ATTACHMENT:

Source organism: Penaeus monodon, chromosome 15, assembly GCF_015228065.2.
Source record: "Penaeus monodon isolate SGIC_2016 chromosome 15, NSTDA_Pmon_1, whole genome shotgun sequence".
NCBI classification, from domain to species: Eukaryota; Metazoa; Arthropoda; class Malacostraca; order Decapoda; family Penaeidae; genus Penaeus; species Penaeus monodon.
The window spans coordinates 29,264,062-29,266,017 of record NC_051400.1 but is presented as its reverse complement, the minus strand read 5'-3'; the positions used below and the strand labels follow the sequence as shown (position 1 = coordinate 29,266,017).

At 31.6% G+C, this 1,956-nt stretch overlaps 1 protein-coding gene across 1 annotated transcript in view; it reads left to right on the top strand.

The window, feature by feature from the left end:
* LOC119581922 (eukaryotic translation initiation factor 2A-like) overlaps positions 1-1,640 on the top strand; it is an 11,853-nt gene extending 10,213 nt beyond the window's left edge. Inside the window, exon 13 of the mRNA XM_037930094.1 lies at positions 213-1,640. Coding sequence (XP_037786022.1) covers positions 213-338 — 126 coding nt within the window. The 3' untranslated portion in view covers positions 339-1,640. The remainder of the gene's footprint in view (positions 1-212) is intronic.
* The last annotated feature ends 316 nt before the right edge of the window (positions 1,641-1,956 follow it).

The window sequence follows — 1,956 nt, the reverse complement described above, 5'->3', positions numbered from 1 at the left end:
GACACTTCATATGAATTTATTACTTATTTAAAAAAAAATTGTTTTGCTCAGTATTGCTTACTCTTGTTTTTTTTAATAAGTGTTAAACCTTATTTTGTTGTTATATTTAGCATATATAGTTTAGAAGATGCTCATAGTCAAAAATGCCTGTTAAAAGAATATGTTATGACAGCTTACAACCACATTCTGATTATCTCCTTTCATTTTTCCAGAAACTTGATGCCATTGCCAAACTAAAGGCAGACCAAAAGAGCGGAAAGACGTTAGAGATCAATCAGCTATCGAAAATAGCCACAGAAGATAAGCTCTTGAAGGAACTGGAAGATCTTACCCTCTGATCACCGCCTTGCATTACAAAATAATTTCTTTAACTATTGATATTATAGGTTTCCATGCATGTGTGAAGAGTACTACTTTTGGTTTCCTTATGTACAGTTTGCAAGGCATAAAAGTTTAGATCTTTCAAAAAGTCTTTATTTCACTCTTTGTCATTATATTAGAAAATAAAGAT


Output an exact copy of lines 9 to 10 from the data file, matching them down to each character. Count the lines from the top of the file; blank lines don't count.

The window sequence follows — 1,956 nt, the reverse complement described above, 5'->3', positions numbered from 1 at the left end:
GACACTTCATATGAATTTATTACTTATTTAAAAAAAAATTGTTTTGCTCAGTATTGCTTACTCTTGTTTTTTTTAATAAGTGTTAAACCTTATTTTGTTGTTATATTTAGCATATATAGTTTAGAAGATGCTCATAGTCAAAAATGCCTGTTAAAAGAATATGTTATGACAGCTTACAACCACATTCTGATTATCTCCTTTCATTTTTCCAGAAACTTGATGCCATTGCCAAACTAAAGGCAGACCAAAAGAGCGGAAAGACGTTAGAGATCAATCAGCTATCGAAAATAGCCACAGAAGATAAGCTCTTGAAGGAACTGGAAGATCTTACCCTCTGATCACCGCCTTGCATTACAAAATAATTTCTTTAACTATTGATATTATAGGTTTCCATGCATGTGTGAAGAGTACTACTTTTGGTTTCCTTATGTACAGTTTGCAAGGCATAAAAGTTTAGATCTTTCAAAAAGTCTTTATTTCACTCTTTGTCATTATATTAGAAAATAAAGAT